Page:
Advising on inclusion policy
UK Employment partner Alistair Woodland and Hong Kong Head of Employment Anita Lam discuss how we’re advising a range of international clients on inclusion policies, procedures and training, in part as a result of public and employee interest fuelled by external movements such as #Metoo and #BlackLivesMatter.
How are we helping our clients respond to inclusion issues in the workplace?
Alistair: Across the firm, we’re using our strengths in employment law and strategic planning to advise on diversity and inclusion issues, as well as to help our clients conduct policy reviews and develop new governance frameworks to monitor the effectiveness of inclusion policies. These could be related to policies like enhanced parental leave, or tracking the outcomes of investigations or grievances into matters concerning – bullying or harassment.
We are also doing a lot of work with clients to help them understand requirements relating to gathering diversity data across different jurisdictions. Transferring and processing data once it has been collected gives rise to some quite complex issues.
Anita: From a disputes perspective, some employees under investigation may have to learn the “hard way” that certain unacceptable conduct overlooked in the past will no longer be tolerated. We also see growing interest in inclusion issues as a result of increased attention on companies’ Environmental, Social and Governance (ESG) agendas, promoting a sharper consciousness around responsible corporate governance, on which we are well positioned to provide assistance.
How has client appetite for this advice changed?
Anita: In response to external events or movements, issues relating to diversity and inclusion have understandably escalated. They now have the highest attention at board level. This is particularly so where complaints are brought against the top executives. In these circumstances, external lawyers are often mandated to conduct the investigation so that it is seen to be thorough, and that any recommended remediation action is fair and appropriate.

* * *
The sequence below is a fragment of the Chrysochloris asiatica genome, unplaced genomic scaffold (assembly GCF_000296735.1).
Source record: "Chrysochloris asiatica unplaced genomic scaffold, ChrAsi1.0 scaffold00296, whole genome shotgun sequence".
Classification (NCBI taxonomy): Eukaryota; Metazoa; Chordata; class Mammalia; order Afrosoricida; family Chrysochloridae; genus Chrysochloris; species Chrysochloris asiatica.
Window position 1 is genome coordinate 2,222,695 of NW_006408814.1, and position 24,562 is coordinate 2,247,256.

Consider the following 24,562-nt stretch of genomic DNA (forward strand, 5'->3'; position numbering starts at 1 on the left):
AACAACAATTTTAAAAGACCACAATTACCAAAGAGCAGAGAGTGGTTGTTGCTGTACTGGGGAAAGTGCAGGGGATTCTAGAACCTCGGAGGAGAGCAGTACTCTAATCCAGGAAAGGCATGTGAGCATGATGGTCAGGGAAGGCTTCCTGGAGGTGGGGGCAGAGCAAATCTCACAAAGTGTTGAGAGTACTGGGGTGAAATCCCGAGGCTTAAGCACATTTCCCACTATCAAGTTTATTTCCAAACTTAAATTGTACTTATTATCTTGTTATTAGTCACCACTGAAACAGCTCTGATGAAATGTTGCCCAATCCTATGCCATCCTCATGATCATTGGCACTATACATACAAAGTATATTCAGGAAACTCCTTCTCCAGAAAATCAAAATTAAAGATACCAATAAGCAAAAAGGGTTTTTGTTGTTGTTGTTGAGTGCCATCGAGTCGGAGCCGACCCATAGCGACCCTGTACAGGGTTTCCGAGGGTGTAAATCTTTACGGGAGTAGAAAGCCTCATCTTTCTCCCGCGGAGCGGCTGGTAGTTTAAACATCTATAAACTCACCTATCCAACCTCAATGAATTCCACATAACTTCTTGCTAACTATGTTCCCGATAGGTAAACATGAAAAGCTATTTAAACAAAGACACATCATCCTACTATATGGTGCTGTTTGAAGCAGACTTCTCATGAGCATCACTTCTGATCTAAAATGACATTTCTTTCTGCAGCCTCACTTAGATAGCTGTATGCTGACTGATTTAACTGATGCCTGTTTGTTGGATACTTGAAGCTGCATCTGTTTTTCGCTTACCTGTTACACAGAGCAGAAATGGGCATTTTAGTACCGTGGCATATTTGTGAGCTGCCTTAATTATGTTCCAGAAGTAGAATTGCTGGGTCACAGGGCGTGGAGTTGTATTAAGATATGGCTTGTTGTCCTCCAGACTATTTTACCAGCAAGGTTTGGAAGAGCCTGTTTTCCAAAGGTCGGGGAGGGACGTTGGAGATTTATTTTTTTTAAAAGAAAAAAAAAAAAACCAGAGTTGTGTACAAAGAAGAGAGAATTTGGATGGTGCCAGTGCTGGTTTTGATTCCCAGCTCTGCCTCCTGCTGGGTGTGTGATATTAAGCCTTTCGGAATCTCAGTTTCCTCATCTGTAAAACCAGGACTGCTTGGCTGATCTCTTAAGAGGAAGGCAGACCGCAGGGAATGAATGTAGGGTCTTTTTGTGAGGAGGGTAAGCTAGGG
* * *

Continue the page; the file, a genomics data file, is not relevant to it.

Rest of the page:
Alistair: Three or four years ago, diversity and inclusion was treated like any other sort of risk. Now organisations are much more aware of the reputational damage that can occur if these topics are not addressed effectively. You only need to look at the press, stakeholder and, in some cases, regulatory interest in this area to see how seriously these issues must be taken.
What do you think are the most important things for our clients to consider when reviewing or developing their approach to inclusion policy?
Alistair: A strong internal speak-up culture – one that is focused on wellbeing and engaging with staff at all levels – is really key to dealing proactively with risks or issues relating to diversity and inclusion. Training, strong anti-harassment policies, removing bias from recruitment and helping develop effective whistleblowing and grievance process are some of the ways we are helping clients to take positive action here.
Anita: Effective culture change is really about helping people recognise what unacceptable behaviour looks like and why, the outcomes of that behaviour and how best to enable people to come forward. For this reason, the training we offer to our clients is very much focused on contextual examples which discuss how discrimination or grievances arise in the workplace and where targeted intervention should occur.
Why do you think it’s important that Clifford Chance plays a role here?
Alistair: Not long ago, discrimination issues were often viewed purely in terms of the risk that they posed to employers, and the potential financial exposure. The fact that clients are now eager to engage with outside counsel to ‘dig up the weeds’, however awkward or uncomfortable that may be, demonstrates the important role we can play in helping our clients achieve their objectives in this area.
Anita: Yes, as a global law firm it’s important that we acknowledge our influence here and, in line with our own principles, help clients tackle any of these issues ethically and responsibly. From a broader inclusion perspective, this not only makes our work more interesting but much more rewarding.